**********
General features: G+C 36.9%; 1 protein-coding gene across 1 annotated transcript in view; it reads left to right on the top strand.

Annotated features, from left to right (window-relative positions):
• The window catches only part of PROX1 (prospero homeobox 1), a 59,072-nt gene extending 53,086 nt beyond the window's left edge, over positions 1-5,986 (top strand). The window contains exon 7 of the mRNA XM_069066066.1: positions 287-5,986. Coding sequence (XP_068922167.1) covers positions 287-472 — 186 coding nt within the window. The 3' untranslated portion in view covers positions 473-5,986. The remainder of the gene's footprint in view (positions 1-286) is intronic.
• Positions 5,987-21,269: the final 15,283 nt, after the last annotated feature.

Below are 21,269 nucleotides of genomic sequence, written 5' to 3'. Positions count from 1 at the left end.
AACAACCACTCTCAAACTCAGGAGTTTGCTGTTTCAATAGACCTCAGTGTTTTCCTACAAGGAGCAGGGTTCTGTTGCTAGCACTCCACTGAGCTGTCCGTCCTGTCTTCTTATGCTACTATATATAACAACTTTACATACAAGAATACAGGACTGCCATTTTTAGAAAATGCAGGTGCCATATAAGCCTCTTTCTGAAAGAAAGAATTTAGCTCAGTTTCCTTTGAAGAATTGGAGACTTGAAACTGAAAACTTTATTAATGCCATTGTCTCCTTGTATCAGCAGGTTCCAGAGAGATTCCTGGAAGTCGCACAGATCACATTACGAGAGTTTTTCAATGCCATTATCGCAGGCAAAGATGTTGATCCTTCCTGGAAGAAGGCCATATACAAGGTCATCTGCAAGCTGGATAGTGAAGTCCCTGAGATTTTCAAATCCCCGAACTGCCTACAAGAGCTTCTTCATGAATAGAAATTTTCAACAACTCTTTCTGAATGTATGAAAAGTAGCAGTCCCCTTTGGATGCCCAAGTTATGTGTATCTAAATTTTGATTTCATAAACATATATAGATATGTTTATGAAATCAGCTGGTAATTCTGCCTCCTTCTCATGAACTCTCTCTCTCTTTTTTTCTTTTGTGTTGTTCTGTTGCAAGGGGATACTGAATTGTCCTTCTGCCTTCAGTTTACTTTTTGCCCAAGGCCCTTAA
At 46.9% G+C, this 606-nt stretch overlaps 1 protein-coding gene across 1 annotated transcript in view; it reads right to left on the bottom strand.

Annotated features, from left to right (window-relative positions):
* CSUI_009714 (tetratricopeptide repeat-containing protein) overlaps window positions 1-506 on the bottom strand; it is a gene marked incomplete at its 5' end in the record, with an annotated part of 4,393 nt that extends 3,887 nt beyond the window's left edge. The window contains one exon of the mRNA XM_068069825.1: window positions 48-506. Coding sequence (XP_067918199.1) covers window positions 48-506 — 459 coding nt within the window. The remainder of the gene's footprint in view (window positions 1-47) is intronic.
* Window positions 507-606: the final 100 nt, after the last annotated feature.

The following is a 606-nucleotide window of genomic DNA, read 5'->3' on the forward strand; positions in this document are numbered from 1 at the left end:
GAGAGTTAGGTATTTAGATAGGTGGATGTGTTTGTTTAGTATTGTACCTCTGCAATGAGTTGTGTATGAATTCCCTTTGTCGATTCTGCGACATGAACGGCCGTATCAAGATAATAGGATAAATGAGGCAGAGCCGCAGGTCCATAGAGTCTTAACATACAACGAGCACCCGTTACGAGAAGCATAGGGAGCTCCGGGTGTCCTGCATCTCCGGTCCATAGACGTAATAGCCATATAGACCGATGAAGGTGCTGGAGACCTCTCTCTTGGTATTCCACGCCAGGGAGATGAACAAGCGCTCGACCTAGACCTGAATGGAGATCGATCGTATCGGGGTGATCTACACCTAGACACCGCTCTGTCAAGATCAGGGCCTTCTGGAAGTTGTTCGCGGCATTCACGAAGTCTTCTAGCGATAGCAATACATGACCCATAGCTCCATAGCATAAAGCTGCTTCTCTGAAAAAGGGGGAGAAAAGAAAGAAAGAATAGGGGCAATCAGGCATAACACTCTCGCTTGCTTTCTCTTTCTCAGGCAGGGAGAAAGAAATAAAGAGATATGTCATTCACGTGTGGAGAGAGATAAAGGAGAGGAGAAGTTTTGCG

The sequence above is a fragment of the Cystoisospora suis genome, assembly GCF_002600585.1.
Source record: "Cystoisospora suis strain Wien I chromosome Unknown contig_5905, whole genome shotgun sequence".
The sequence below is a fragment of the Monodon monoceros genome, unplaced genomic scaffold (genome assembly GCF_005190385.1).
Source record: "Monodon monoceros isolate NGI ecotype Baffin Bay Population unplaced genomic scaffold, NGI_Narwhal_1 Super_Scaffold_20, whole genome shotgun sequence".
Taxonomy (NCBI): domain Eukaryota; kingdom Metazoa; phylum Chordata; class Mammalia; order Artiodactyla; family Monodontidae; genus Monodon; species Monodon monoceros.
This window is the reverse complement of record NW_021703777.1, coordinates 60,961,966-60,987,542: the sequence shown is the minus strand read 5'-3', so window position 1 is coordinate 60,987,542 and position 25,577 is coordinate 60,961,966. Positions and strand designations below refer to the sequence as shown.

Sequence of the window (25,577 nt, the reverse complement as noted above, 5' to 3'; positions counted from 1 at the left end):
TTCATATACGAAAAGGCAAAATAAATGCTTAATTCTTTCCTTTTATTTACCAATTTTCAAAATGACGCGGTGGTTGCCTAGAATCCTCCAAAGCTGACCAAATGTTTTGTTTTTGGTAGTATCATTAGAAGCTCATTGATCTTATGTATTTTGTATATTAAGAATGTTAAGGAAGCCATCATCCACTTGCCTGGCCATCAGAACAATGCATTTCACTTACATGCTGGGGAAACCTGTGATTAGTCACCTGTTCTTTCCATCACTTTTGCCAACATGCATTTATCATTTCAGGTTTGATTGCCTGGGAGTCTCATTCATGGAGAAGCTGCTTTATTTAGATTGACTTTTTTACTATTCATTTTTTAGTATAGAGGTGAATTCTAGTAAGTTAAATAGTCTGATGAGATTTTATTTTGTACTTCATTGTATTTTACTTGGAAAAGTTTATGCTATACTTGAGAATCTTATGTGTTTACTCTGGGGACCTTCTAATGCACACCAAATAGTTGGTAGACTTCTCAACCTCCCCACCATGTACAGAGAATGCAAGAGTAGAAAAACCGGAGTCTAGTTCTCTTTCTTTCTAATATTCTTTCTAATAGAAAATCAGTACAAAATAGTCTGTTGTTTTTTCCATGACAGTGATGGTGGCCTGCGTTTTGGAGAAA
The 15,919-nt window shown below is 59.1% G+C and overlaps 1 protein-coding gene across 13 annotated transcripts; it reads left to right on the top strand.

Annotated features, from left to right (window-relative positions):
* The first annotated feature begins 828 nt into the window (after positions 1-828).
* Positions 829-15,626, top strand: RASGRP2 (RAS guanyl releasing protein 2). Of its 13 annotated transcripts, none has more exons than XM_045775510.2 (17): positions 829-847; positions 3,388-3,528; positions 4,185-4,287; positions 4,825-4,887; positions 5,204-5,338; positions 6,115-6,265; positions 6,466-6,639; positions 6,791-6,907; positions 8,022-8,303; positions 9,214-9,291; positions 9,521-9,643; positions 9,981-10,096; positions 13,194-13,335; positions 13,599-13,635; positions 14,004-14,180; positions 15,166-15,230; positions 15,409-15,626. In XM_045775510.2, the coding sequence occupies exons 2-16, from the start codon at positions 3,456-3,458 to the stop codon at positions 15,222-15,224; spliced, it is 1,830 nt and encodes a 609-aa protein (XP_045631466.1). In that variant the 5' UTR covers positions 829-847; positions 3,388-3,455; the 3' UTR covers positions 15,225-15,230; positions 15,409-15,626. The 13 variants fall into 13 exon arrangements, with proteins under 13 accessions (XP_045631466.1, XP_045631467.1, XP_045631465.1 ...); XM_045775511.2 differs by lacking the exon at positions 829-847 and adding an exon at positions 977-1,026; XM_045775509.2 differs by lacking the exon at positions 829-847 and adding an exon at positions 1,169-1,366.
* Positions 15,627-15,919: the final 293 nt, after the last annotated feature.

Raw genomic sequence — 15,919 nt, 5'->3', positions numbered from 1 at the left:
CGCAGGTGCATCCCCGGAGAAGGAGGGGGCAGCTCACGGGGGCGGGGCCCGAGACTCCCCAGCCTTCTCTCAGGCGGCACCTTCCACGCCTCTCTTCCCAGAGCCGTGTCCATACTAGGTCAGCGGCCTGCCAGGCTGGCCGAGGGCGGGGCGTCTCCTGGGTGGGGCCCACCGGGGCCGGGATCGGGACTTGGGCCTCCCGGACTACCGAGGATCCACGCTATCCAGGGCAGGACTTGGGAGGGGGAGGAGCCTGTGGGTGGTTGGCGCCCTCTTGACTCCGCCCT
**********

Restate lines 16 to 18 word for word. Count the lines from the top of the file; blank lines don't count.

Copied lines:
Source record: "Monodon monoceros isolate NGI ecotype Baffin Bay Population unplaced genomic scaffold, NGI_Narwhal_1 Super_Scaffold_20, whole genome shotgun sequence".
Taxonomy (NCBI): domain Eukaryota; kingdom Metazoa; phylum Chordata; class Mammalia; order Artiodactyla; family Monodontidae; genus Monodon; species Monodon monoceros.
This window is the reverse complement of record NW_021703777.1, coordinates 60,961,966-60,987,542: the sequence shown is the minus strand read 5'-3', so window position 1 is coordinate 60,987,542 and position 25,577 is coordinate 60,961,966. Positions and strand designations below refer to the sequence as shown.